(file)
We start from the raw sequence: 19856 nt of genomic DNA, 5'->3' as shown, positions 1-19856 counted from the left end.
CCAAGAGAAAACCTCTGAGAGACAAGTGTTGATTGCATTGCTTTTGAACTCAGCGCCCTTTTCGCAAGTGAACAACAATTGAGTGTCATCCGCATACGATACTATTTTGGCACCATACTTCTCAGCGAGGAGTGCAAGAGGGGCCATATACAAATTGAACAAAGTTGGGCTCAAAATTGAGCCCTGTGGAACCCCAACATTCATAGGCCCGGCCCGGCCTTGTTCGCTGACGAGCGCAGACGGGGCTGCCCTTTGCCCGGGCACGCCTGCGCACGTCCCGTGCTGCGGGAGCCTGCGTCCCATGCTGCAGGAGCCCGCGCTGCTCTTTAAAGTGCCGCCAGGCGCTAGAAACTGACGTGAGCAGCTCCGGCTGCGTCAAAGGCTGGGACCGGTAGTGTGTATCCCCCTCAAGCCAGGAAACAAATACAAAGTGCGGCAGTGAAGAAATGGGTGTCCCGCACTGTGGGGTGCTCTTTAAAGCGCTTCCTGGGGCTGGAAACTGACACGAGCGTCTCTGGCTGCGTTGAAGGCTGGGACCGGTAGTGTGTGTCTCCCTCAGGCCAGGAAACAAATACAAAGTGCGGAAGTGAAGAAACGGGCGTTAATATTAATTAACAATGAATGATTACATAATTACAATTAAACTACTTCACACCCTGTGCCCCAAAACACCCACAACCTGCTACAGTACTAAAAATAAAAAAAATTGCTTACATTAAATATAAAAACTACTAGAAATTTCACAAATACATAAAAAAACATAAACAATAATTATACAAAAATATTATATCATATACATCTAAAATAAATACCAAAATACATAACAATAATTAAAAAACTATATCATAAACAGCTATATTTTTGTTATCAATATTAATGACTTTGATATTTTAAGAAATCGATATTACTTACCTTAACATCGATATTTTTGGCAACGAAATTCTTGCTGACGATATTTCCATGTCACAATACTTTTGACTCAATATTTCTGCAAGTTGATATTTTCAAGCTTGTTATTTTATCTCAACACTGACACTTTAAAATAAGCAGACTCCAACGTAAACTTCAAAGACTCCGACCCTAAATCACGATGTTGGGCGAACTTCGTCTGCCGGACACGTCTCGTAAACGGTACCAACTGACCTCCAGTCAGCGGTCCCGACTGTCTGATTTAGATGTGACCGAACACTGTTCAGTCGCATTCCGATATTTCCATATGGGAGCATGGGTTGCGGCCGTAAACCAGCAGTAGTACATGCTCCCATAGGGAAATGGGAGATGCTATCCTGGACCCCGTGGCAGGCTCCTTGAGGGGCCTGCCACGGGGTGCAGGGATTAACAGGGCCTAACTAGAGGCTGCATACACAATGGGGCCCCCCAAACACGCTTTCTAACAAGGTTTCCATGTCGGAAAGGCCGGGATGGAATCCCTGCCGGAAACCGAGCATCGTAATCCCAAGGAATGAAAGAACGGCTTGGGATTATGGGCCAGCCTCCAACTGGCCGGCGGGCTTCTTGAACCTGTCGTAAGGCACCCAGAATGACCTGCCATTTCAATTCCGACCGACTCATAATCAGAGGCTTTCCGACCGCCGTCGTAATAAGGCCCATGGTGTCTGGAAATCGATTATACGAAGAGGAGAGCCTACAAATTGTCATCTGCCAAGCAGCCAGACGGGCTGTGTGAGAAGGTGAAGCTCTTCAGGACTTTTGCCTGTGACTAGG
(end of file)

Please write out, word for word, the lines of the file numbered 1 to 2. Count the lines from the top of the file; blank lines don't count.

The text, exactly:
We start from the raw sequence: 19856 nt of genomic DNA, 5'->3' as shown, positions 1-19856 counted from the left end.
CCAAGAGAAAACCTCTGAGAGACAAGTGTTGATTGCATTGCTTTTGAACTCAGCGCCCTTTTCGCAAGTGAACAACAATTGAGTGTCATCCGCATACGATACTATTTTGGCACCATACTTCTCAGCGAGGAGTGCAAGAGGGGCCATATACAAATTGAACAAAGTTGGGCTCAAAATTGAGCCCTGTGGAACCCCAACATTCATAGGCCCGGCCCGGCCTTGTTCGCTGACGAGCGCAGACGGGGCTGCCCTTTGCCCGGGCACGCCTGCGCACGTCCCGTGCTGCGGGAGCCTGCGTCCCATGCTGCAGGAGCCCGCGCTGCTCTTTAAAGTGCCGCCAGGCGCTAGAAACTGACGTGAGCAGCTCCGGCTGCGTCAAAGGCTGGGACCGGTAGTGTGTATCCCCCTCAAGCCAGGAAACAAATACAAAGTGCGGCAGTGAAGAAATGGGTGTCCCGCACTGTGGGGTGCTCTTTAAAGCGCTTCCTGGGGCTGGAAACTGACACGAGCGTCTCTGGCTGCGTTGAAGGCTGGGACCGGTAGTGTGTGTCTCCCTCAGGCCAGGAAACAAATACAAAGTGCGGAAGTGAAGAAACGGGCGTTAATATTAATTAACAATGAATGATTACATAATTACAATTAAACTACTTCACACCCTGTGCCCCAAAACACCCACAACCTGCTACAGTACTAAAAATAAAAAAAATTGCTTACATTAAATATAAAAACTACTAGAAATTTCACAAATACATAAAAAAACATAAACAATAATTATACAAAAATATTATATCATATACATCTAAAATAAATACCAAAATACATAACAATAATTAAAAAACTATATCATAAACAGCTATATTTTTGTTATCAATATTAATGACTTTGATATTTTAAGAAATCGATATTACTTACCTTAACATCGATATTTTTGGCAACGAAATTCTTGCTGACGATATTTCCATGTCACAATACTTTTGACTCAATATTTCTGCAAGTTGATATTTTCAAGCTTGTTATTTTATCTCAACACTGACACTTTAAAATAAGCAGACTCCAACGTAAACTTCAAAGACTCCGACCCTAAATCACGATGTTGGGCGAACTTCGTCTGCCGGACACGTCTCGTAAACGGTACCAACTGACCTCCAGTCAGCGGTCCCGACTGTCTGATTTAGATGTGACCGAACACTGTTCAGTCGCATTCCGATATTTCCATATGGGAGCATGGGTTGCGGCCGTAAACCAGCAGTAGTACATGCTCCCATAGGGAAATGGGAGATGCTATCCTGGACCCCGTGGCAGGCTCCTTGAGGGGCCTGCCACGGGGTGCAGGGATTAACAGGGCCTAACTAGAGGCTGCATACACAATGGGGCCCCCCAAACACGCTTTCTAACAAGGTTTCCATGTCGGAAAGGCCGGGATGGAATCCCTGCCGGAAACCGAGCATCGTAATCCCAAGGAATGAAAGAACGGCTTGGGATTATGGGCCAGCCTCCAACTGGCCGGCGGGCTTCTTGAACCTGTCGTAAGGCACCCAGAATGACCTGCCATTTCAATTCCGACCGACTCATAATCAGAGGCTTTCCGACCGCCGTCGTAATAAGGCCCATGGTGTCTGGAAATCGATTATACGAAGAGGAGAGCCTACAAATTGTCATCTGCCAAGCAGCCAGACGGGCTGTGTGAGAAGGTGAAGCTCTTCAGGACTTTTGCCTGTGACTAGG